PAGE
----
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Durham e-Theses
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Lexical input and categorization:: a study of vocabulary depth in second language learning

Liao, Fei-Hsuan (2003) Lexical input and categorization:: a study of vocabulary depth in second language learning. Doctoral thesis, Durham University.



This study investigates the association of vocabulary development and reading comprehension, focusing principally on the contribution of context to vocabulary depth learning. Research into reading for vocabulary learning has typically emphasized the learning of discrete items as though they were unrelated. Adopting the viewpoint of cognitive linguistics, this study assumes a cognitively motivated relationship inherent in these to-be-learned items, and thus defines vocabulary depth in terms of the ability to recognize the inclusion and membership properties of semantic categories occurring in a text. In other words, what distinguishes this study from others is its emphasis on extent to which learners are able to recognize the hierarchical relations (inclusion) and internal category structure (membership) of the lexical items found in a text. The research was conducted in a real classroom setting using procedures that are pedagogically valid. This is believed to be the optimal context for revealing the genuine nature of second language learning. Specifically, a Freshman English course incorporating extensive reading as one of its requirements was selected for this investigation since successful reading at advanced level depends upon recovering the instantial categories (i.e. those that exist in some particular instance) established in the text. To compare the effects of the original and alternate encoding options, a selected text was modified structurally and paratactically so as to enable a comparison of the extent to which text structure is associated with comprehension, when comprehension is defined in terms of the ability to recognize inclusion and membership. In addition, the rhetorical properties present in the original text were also taken into account in order to investigate whether common rhetorical properties could result in more successful recognition of category membership and whether distinct rhetorical properties could lead to more successful differentiation of degrees of category membership.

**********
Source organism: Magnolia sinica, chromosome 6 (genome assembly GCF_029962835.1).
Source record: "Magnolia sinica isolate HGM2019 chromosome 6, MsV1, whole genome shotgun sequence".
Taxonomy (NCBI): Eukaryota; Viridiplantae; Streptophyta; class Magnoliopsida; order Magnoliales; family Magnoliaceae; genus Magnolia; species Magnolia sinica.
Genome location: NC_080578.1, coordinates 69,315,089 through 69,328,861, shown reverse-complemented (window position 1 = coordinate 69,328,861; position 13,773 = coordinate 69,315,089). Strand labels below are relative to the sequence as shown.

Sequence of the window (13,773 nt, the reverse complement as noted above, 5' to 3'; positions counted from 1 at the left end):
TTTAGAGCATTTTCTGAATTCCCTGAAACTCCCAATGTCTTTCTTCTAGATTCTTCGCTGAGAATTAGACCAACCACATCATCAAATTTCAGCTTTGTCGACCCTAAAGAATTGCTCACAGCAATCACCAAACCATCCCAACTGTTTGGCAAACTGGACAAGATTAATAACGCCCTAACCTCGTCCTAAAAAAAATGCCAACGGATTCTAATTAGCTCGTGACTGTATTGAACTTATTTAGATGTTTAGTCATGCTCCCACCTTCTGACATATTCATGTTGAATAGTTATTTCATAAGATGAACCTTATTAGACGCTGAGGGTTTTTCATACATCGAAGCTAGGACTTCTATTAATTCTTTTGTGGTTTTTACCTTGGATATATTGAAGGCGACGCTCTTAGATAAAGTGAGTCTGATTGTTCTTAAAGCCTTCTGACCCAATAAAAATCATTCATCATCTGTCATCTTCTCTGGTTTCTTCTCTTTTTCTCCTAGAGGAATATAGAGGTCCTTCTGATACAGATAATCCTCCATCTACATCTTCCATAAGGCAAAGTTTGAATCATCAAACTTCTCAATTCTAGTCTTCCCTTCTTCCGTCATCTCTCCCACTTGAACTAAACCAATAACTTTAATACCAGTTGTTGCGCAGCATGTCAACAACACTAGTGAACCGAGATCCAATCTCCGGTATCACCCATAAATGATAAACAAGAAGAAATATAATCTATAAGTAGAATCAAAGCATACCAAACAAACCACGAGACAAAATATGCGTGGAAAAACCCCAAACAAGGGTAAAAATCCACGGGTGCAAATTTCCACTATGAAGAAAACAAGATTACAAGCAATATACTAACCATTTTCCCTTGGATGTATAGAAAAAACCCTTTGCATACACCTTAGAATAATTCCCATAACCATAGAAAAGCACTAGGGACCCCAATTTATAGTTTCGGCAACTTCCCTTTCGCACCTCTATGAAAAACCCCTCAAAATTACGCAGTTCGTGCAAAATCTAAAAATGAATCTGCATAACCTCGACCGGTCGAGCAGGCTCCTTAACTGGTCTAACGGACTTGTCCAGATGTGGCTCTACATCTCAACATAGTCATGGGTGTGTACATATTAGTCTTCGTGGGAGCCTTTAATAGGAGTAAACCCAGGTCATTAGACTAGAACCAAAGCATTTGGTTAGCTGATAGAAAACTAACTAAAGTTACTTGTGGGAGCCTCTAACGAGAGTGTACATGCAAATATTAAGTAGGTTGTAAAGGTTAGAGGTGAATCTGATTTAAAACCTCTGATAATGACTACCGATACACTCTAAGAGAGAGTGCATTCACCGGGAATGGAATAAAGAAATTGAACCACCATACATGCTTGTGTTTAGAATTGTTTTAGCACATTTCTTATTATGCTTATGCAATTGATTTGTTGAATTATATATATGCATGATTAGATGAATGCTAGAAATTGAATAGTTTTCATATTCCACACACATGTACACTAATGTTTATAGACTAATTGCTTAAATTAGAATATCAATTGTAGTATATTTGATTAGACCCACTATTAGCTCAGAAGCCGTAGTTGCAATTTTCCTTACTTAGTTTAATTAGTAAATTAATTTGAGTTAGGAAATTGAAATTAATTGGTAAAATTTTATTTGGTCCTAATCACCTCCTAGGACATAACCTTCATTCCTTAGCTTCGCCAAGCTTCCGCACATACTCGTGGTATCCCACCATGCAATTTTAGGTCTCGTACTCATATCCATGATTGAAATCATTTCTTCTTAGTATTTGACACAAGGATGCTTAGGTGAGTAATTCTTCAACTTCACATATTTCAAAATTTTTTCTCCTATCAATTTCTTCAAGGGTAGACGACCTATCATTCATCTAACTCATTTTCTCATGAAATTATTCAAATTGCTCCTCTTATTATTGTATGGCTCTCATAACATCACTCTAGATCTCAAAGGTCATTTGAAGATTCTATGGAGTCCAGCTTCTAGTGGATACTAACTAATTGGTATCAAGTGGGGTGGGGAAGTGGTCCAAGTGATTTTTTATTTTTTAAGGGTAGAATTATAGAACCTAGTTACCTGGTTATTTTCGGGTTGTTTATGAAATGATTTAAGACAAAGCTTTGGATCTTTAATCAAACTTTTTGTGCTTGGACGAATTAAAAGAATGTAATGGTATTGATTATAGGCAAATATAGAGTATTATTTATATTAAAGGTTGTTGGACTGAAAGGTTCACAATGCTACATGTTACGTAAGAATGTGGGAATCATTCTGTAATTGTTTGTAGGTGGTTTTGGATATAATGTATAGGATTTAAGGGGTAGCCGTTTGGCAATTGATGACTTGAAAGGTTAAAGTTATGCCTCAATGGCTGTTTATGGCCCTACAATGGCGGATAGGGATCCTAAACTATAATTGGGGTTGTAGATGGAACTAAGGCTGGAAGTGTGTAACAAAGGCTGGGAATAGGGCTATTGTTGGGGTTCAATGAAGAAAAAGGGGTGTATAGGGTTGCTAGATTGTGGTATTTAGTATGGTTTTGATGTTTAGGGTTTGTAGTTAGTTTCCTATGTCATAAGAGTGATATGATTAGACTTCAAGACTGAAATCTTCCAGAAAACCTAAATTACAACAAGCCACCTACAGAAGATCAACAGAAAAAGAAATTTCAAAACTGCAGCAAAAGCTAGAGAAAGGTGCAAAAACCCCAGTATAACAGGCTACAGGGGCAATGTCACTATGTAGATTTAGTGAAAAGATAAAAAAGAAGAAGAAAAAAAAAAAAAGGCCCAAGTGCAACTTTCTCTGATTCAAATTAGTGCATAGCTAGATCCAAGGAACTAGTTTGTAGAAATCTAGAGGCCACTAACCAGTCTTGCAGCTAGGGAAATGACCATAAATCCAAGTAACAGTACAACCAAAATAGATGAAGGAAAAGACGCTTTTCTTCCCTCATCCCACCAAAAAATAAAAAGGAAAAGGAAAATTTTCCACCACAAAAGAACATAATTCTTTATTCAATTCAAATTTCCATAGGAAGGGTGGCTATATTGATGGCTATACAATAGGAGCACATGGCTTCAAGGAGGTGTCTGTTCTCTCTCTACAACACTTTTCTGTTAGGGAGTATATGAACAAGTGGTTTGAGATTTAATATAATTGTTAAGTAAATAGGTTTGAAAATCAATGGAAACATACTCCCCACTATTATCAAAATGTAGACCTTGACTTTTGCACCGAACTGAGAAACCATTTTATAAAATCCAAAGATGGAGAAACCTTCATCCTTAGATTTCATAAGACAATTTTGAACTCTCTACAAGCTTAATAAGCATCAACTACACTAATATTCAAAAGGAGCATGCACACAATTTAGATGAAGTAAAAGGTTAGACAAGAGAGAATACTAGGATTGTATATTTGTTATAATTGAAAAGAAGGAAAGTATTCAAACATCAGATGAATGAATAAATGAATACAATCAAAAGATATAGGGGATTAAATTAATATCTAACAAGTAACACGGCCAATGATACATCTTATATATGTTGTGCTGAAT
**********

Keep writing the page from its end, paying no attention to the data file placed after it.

Item Type:Thesis (Doctoral)
Award:Doctor of Philosophy
Thesis Date:2003
Copyright:Copyright of this thesis is held by the author
Deposited On:26 Jun 2012 15:22

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